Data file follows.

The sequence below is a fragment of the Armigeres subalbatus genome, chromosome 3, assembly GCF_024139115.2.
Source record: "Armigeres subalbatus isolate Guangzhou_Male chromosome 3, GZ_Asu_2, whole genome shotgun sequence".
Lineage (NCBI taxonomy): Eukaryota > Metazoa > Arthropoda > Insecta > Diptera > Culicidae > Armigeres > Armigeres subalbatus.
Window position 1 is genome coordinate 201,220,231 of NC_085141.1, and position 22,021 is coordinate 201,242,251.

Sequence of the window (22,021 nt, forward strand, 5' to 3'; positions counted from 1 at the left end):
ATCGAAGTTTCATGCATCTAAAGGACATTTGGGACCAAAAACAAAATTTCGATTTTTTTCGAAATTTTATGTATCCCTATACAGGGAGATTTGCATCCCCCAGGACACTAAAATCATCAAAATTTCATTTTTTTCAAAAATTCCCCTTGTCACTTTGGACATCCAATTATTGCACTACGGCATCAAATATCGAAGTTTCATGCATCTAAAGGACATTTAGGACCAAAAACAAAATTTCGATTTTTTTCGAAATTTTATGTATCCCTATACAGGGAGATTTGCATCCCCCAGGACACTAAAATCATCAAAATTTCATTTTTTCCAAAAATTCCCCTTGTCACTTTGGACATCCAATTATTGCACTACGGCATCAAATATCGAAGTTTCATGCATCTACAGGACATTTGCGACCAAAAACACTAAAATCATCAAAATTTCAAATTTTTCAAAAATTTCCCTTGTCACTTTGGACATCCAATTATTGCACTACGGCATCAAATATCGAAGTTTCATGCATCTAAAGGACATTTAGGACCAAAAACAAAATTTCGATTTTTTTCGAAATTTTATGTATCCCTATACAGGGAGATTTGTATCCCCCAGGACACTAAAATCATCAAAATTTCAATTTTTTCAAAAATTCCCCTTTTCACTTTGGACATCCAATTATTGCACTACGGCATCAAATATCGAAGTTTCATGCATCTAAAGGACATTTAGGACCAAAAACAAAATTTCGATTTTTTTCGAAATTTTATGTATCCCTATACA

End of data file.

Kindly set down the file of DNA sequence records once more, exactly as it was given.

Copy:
The sequence below is a fragment of the Armigeres subalbatus genome, chromosome 3, assembly GCF_024139115.2.
Source record: "Armigeres subalbatus isolate Guangzhou_Male chromosome 3, GZ_Asu_2, whole genome shotgun sequence".
Lineage (NCBI taxonomy): Eukaryota > Metazoa > Arthropoda > Insecta > Diptera > Culicidae > Armigeres > Armigeres subalbatus.
Window position 1 is genome coordinate 201,220,231 of NC_085141.1, and position 22,021 is coordinate 201,242,251.

Sequence of the window (22,021 nt, forward strand, 5' to 3'; positions counted from 1 at the left end):
ATCGAAGTTTCATGCATCTAAAGGACATTTGGGACCAAAAACAAAATTTCGATTTTTTTCGAAATTTTATGTATCCCTATACAGGGAGATTTGCATCCCCCAGGACACTAAAATCATCAAAATTTCATTTTTTTCAAAAATTCCCCTTGTCACTTTGGACATCCAATTATTGCACTACGGCATCAAATATCGAAGTTTCATGCATCTAAAGGACATTTAGGACCAAAAACAAAATTTCGATTTTTTTCGAAATTTTATGTATCCCTATACAGGGAGATTTGCATCCCCCAGGACACTAAAATCATCAAAATTTCATTTTTTCCAAAAATTCCCCTTGTCACTTTGGACATCCAATTATTGCACTACGGCATCAAATATCGAAGTTTCATGCATCTACAGGACATTTGCGACCAAAAACACTAAAATCATCAAAATTTCAAATTTTTCAAAAATTTCCCTTGTCACTTTGGACATCCAATTATTGCACTACGGCATCAAATATCGAAGTTTCATGCATCTAAAGGACATTTAGGACCAAAAACAAAATTTCGATTTTTTTCGAAATTTTATGTATCCCTATACAGGGAGATTTGTATCCCCCAGGACACTAAAATCATCAAAATTTCAATTTTTTCAAAAATTCCCCTTTTCACTTTGGACATCCAATTATTGCACTACGGCATCAAATATCGAAGTTTCATGCATCTAAAGGACATTTAGGACCAAAAACAAAATTTCGATTTTTTTCGAAATTTTATGTATCCCTATACA